In April 2002, the FDA approved Faslodex (fulvestrant) for the treatment of hormone receptor positive metastatic breast cancer in postmenopausal women whose disease progresses following anti-estrogen therapy.
In this type of breast cancer, estrogen can stimulate the growth of tumors by entering cells at multiple sites called estrogen receptors. Faslodex inhibits this action of estrogen and appears to reduce the number of estrogen receptors in breast cancer cells.
Faslodex was found to be as effective as the drug anastrozole in two randomized, controlled clinical trials in postmenopausal women with locally advanced or metastatic breast cancer that progressed following treatment with tamoxifen. Anastrozole is another drug used to decrease estrogen production and suppress the growth of tumors that need estrogen to grow. Faslodex is administered as a monthly injection into the buttocks.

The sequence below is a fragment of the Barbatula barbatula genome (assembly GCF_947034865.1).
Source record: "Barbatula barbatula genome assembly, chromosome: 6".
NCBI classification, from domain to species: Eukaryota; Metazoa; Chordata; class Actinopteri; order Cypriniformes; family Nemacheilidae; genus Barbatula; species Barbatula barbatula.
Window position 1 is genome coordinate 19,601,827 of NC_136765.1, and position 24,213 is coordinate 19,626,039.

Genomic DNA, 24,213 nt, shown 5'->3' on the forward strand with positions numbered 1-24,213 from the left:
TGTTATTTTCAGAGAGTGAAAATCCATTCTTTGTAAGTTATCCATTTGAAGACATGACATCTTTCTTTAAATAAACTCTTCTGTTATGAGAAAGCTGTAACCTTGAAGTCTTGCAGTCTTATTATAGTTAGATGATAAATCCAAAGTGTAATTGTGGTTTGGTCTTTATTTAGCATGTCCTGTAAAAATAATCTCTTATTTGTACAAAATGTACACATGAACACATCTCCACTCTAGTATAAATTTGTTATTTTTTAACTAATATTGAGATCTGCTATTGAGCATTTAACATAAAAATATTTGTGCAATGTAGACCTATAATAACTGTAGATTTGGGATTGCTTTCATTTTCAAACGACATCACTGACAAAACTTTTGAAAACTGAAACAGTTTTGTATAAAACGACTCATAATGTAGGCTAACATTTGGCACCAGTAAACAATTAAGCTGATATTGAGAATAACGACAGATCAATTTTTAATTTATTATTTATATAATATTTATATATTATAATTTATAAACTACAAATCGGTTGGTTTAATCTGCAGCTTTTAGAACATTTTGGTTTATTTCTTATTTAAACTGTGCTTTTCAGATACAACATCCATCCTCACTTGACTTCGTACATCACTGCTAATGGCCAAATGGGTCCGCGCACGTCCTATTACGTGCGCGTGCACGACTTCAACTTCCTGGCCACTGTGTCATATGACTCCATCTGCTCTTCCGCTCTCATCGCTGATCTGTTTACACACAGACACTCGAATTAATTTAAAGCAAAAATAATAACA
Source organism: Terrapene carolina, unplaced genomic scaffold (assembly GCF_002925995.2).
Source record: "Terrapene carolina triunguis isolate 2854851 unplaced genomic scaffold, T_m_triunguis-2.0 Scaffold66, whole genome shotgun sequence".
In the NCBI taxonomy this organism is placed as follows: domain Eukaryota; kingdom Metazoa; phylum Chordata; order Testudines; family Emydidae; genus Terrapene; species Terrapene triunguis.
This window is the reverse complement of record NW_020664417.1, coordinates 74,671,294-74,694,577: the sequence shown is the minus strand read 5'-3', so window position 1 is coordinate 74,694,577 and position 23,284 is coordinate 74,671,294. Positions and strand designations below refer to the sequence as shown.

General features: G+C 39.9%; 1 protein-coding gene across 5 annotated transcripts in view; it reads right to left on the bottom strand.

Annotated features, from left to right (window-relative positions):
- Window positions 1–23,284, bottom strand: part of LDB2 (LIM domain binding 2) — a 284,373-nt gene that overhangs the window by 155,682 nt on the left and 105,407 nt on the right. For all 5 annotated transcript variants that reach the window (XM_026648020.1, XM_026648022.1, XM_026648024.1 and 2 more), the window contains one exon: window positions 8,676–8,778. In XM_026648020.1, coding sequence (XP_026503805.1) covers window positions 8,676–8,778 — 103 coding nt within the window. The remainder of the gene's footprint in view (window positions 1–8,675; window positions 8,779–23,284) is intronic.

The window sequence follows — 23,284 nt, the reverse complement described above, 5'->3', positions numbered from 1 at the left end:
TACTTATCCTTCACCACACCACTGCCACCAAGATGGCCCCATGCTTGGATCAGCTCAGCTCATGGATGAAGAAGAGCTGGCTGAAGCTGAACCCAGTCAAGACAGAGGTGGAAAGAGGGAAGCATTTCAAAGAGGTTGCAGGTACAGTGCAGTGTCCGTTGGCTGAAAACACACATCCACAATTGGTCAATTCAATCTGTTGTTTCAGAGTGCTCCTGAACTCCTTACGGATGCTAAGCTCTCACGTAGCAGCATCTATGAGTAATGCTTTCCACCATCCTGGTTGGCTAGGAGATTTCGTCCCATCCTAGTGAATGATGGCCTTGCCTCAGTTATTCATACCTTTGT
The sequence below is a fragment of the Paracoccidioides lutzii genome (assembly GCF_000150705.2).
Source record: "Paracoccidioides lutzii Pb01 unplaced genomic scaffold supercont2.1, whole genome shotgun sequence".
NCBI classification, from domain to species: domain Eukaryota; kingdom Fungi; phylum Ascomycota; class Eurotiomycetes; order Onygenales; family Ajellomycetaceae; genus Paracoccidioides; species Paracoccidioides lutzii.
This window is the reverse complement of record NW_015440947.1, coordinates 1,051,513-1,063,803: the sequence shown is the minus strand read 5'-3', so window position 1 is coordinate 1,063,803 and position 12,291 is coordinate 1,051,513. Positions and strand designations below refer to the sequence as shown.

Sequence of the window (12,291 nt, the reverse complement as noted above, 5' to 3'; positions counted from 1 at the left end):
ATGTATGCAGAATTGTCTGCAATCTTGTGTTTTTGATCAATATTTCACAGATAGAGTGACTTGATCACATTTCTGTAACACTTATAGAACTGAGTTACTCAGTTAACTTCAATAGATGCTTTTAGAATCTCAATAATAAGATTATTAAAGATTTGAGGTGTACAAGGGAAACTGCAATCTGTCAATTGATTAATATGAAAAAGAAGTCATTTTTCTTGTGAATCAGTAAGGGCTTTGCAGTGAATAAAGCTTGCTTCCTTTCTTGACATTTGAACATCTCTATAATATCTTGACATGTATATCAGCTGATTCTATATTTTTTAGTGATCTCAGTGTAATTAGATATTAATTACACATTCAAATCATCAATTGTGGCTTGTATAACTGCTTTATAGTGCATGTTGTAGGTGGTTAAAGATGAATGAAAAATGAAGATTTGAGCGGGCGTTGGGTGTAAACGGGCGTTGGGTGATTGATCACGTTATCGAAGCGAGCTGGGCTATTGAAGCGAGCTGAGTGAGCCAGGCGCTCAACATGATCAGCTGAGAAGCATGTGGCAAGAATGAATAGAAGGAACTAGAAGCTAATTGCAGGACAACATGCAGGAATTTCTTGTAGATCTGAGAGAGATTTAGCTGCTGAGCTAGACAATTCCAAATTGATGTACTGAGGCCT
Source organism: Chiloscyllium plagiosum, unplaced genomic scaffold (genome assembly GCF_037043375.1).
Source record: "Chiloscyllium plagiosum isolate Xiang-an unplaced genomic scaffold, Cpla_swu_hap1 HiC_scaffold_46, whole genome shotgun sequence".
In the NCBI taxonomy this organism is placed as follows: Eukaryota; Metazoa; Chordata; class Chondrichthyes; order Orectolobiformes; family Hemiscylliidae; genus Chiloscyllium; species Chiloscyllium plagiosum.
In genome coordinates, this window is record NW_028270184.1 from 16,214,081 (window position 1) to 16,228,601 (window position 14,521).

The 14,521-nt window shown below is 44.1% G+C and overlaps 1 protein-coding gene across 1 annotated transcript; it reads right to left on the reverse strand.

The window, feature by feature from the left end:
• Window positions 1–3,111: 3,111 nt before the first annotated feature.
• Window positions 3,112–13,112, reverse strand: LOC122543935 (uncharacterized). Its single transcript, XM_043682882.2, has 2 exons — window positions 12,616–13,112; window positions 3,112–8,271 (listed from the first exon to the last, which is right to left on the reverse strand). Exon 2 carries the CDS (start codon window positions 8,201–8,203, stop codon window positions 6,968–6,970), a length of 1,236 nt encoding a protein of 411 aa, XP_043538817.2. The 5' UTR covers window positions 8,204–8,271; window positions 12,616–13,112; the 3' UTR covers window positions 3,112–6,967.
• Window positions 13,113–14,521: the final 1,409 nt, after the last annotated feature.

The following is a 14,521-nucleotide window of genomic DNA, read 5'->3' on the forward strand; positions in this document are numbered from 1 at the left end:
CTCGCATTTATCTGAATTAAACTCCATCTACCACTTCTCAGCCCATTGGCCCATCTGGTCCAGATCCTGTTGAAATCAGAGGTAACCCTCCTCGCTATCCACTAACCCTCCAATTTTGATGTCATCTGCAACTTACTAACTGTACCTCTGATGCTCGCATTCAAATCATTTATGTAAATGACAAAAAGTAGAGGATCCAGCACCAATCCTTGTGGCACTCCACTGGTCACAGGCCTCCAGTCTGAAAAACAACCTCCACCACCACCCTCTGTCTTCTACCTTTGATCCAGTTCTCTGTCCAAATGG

The most commonly reported side effects were nausea, headache, back pain, vomiting, constipation, diarrhea, abdominal pain, hot flushes, and pharyngitis (inflammation of the throat), regardless of whether patients were treated with Faslodex injections or anastrozole tablets. Pain at the site of the injection was reported in about 10 percent of patients treated with Faslodex.
Faslodex is indicated for postmenopausal women and should not be given to pregnant women because of the risk of harm to a fetus.
Faslodex is distributed in the United States by AstraZeneca Pharmaceuticals LP, Wilmington, Del.
COPYRIGHT 2002 U.S. Government Printing Office
COPYRIGHT 2004 Gale Group